Donald Fauntleroy Duck is an animated character created by Walt Disney as a foil to Mickey Mouse. He made his screen debut on June 9, 1934, in The Wise Little Hen. But did you know that the Swedes can’t celebrate Christmas Eve without Donald?
Every Christmas Eve at around 3 PM, Sweden’s main channel broadcasts the 1958 special “Donald Duck and His Friends Wish You a Merry Christmas on Christmas Eve”. Swedes are so captivated by the cartoon that cell data usage drops drastically during the program.
Who is Donald Duck?
Donald Fauntleroy Duck is depicted as a pompous, showboating duck dressed in a sailor suit, cap, and bow tie. His most defining characteristic is his fiery temper, which manifests itself primarily through explosive tantrums and fits of quacking and squawking.
Much of Donald’s rage stems from his horrible luck, even though his misfortunes are frequently the karmic result of his arrogance and greed. (Source: Disney Fandom)
There is No Christmas in Sweden without Donald Duck
The Christmas star in Sweden has a yellow bill, a fiery temper, and no pants.
Every country has its own set of festive holiday customs. Children in Austria fear Krampus, the half-goat, half-demon who beats misbehaving children with sticks. Catalan nativity scenes include a defecating man. In Sweden, on Christmas Eve, roughly 40% of the population gathers around the squawk box to watch Donald Duck.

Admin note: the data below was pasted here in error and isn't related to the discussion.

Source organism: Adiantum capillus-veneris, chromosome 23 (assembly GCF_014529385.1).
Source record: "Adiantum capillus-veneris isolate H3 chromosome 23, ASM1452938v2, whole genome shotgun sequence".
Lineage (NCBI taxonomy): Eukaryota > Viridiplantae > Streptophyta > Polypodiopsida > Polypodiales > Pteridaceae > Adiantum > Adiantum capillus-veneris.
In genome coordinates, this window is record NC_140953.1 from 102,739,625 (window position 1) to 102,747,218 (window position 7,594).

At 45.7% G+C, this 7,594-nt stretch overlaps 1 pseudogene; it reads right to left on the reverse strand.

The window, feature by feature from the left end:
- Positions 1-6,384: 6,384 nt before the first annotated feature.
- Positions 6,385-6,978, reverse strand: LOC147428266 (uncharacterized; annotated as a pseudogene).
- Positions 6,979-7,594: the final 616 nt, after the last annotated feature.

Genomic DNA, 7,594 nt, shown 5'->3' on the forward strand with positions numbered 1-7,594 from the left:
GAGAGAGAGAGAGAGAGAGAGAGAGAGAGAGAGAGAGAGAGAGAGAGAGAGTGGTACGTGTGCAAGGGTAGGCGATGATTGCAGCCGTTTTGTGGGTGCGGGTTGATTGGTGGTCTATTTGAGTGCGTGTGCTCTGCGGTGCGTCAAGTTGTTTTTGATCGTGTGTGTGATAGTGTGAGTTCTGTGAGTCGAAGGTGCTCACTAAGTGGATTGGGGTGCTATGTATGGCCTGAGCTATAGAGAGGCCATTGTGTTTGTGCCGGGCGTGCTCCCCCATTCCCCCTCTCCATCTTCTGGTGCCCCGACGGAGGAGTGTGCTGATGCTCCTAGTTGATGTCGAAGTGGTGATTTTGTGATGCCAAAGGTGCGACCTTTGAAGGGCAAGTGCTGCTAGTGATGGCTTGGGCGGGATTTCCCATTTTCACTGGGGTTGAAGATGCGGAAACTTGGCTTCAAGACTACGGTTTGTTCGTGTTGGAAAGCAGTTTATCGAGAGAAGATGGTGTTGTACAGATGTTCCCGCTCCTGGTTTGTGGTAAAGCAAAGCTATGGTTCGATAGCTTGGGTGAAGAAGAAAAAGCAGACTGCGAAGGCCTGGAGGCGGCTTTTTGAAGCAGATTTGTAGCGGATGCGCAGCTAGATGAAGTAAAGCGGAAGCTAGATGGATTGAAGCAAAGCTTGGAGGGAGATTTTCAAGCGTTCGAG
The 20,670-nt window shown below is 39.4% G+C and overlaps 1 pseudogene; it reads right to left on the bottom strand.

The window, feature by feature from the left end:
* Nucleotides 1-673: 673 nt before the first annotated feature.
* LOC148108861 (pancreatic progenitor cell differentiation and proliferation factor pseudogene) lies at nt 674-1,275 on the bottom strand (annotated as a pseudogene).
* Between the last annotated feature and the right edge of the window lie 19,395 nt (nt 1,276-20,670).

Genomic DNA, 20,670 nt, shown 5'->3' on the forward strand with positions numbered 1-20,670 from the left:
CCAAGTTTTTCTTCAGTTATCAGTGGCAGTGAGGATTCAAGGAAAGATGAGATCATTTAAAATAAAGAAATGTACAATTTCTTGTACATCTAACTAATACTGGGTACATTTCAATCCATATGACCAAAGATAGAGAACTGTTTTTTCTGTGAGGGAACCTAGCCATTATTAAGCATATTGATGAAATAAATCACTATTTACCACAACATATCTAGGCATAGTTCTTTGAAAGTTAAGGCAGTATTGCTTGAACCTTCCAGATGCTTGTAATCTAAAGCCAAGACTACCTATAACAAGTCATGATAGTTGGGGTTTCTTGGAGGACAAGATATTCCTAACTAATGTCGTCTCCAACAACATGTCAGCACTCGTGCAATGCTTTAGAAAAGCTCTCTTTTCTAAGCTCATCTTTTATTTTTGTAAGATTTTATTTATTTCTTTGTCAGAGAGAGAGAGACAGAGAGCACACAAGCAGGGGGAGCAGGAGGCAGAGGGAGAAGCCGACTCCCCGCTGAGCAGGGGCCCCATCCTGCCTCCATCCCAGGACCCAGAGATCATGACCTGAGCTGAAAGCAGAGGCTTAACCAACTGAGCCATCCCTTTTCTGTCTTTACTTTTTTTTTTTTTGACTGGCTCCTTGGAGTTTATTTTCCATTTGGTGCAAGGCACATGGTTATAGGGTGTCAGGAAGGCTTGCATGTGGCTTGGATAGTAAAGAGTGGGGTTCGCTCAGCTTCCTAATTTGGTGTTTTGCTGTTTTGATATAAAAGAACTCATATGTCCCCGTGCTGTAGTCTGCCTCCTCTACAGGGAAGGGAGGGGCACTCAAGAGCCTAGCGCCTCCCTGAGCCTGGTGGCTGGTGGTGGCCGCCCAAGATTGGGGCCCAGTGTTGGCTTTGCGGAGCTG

Every year since 1959, at 3 p.m. on Christmas Eve, the 1958 special Kalle Anka och Hans vänner önskar God Jul or Donald Duck and His Friends Wish You a Merry Christmas, in English is screened on Sweden’s main public television channel, TV1. Known in English as From All of Us to All of You, this hour of Disney mayhem is hosted by Jiminy Cricket, who leads viewers through about a dozen Christmas cards that open to reveal shorts, film clips, and other cartoons dating from the 1930s through the 1960s.
Sweden had only two channels for decades; this was the only time of year when people could watch Disney animation or American cartoons on television. And the custom endured. Swedes are so captivated by the cartoon that cell data usage dropped 28%, and calls to emergency services dropped 16% during the program in 2016.
However, there are a few local twists. A host presents it live, dressed as Uncle Walt from the original Walt Disney Presents series, and a clip from a recent Disney-produced film is included. The show’s cultural significance cannot be overstated, writes Jeremy Stahl of Slate, who watches it with his wife’s Swedish family. You don’t record or DVR Kalle Anka for later viewing, and you don’t eat or prepare dinner while watching Kalle Anka. The audience’s silence is only broken by reciting favorite lines or bursts of laughter.
As a result, the soft, angry glow of a barely audible duck has taken on the role of the fire around which people have long gathered to hear stories they’ve heard a hundred times before. Charlotte Hagstrom, a professor of ethnology at Lund University, stated this.
It’s not really that the films are so good, It’s more like it’s a ritual to sit down with your family every year at the same time watching the same films.Charlotte Hagstrom, Professional of Ethnology, Lund University
(Source: Atlas Obscura)